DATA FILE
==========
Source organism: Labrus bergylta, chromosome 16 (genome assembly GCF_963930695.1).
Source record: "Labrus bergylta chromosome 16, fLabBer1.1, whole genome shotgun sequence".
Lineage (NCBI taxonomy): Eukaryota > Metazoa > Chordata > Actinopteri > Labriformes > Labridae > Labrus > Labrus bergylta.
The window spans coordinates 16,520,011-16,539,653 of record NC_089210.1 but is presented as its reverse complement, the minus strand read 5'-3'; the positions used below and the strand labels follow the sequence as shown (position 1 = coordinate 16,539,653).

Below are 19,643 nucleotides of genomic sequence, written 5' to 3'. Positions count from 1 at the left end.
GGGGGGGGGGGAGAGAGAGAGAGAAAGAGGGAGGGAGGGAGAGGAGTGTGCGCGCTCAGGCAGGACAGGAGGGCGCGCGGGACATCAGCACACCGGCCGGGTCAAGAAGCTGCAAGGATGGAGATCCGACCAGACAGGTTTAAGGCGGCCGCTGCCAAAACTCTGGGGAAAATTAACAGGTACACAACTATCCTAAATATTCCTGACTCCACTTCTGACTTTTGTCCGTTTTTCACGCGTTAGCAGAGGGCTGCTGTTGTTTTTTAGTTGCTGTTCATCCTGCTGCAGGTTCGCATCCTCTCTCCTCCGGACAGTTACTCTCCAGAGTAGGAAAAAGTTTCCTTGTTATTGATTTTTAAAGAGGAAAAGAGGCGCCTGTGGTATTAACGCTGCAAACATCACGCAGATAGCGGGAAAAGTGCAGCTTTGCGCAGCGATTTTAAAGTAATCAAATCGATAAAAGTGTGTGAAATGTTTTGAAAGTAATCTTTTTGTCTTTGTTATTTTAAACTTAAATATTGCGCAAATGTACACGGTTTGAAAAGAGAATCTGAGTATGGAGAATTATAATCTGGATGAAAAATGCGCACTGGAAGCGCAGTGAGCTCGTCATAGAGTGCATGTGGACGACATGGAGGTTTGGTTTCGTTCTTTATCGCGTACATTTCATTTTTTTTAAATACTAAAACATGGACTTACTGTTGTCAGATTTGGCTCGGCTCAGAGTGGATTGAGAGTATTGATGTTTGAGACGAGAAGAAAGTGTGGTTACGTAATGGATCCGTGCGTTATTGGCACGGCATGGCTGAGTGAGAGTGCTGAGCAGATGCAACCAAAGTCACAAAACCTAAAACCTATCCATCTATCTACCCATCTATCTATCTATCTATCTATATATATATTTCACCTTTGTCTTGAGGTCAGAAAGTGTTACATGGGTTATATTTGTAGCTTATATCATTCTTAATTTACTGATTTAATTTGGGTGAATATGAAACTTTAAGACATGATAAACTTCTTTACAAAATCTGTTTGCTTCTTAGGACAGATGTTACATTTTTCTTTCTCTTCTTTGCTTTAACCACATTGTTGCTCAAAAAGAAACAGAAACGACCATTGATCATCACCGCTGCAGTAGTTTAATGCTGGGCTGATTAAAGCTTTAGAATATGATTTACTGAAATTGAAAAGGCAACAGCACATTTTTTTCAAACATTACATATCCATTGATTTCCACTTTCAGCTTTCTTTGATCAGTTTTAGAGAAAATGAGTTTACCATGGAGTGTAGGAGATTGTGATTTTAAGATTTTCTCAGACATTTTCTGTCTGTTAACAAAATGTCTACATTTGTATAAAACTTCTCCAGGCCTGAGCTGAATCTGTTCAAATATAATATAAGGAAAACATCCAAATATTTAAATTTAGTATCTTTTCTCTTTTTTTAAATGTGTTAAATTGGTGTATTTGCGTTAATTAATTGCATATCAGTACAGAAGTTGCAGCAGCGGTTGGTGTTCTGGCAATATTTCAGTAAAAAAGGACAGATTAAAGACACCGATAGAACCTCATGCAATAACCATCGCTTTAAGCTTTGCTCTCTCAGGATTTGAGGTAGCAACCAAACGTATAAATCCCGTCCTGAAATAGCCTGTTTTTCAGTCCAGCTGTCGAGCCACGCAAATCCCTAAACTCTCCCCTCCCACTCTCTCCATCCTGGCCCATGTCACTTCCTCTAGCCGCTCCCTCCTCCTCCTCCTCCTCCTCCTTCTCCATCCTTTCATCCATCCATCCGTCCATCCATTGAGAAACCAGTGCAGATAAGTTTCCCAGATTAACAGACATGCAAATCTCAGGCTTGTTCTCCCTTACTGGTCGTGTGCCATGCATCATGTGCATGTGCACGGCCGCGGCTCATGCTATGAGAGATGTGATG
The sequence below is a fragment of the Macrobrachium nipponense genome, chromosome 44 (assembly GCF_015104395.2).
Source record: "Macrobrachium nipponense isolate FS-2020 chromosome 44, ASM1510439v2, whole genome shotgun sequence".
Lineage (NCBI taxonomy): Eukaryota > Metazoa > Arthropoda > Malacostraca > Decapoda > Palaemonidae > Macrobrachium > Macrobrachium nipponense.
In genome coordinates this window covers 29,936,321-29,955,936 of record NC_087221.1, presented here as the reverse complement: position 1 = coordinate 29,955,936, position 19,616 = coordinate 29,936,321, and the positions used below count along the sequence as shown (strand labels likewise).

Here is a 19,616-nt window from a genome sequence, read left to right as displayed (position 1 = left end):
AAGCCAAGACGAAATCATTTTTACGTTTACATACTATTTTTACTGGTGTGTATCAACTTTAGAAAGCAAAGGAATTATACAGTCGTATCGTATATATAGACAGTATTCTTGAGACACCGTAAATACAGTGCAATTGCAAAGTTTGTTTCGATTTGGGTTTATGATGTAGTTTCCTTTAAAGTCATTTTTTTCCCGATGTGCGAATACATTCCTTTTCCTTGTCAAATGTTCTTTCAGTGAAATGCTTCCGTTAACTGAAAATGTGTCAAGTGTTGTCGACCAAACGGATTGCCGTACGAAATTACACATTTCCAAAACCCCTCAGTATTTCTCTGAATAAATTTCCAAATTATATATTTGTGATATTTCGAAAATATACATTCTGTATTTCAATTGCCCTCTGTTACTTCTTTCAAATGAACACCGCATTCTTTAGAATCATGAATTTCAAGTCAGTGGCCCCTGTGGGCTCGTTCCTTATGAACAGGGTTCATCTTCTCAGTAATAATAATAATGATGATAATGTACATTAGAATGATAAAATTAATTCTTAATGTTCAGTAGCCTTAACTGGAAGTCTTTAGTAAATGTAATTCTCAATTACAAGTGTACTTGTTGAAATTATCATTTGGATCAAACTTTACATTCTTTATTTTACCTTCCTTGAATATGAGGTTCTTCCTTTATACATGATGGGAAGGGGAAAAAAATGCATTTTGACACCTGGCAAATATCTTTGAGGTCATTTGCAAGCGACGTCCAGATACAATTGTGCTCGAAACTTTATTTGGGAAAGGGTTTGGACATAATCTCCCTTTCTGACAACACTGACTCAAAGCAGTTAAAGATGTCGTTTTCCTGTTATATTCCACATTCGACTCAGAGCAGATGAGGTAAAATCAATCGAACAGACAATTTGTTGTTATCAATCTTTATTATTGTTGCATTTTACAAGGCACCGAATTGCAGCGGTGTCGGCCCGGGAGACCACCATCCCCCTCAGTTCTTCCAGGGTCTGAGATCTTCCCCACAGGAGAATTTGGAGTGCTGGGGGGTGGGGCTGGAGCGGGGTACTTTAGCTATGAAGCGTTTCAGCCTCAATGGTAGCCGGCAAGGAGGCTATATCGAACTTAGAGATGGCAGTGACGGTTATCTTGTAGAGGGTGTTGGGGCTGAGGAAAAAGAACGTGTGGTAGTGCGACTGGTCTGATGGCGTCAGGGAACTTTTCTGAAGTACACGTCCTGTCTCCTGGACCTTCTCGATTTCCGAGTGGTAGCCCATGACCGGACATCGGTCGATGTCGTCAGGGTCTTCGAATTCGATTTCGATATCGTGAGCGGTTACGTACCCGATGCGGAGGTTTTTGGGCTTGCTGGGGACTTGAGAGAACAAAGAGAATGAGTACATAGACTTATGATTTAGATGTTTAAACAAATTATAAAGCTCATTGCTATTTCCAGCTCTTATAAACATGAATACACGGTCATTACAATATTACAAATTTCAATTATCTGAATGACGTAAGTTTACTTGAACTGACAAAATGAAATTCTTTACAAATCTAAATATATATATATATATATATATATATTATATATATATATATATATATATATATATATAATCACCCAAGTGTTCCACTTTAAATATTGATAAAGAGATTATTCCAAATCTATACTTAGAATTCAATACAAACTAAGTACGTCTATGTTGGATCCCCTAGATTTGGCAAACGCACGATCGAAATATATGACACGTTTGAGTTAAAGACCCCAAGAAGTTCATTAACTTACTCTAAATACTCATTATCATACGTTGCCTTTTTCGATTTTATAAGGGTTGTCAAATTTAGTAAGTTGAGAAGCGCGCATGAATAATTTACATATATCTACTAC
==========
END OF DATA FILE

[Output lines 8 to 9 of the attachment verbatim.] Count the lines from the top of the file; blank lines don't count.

Source record: "Macrobrachium nipponense isolate FS-2020 chromosome 44, ASM1510439v2, whole genome shotgun sequence".
Lineage (NCBI taxonomy): Eukaryota > Metazoa > Arthropoda > Malacostraca > Decapoda > Palaemonidae > Macrobrachium > Macrobrachium nipponense.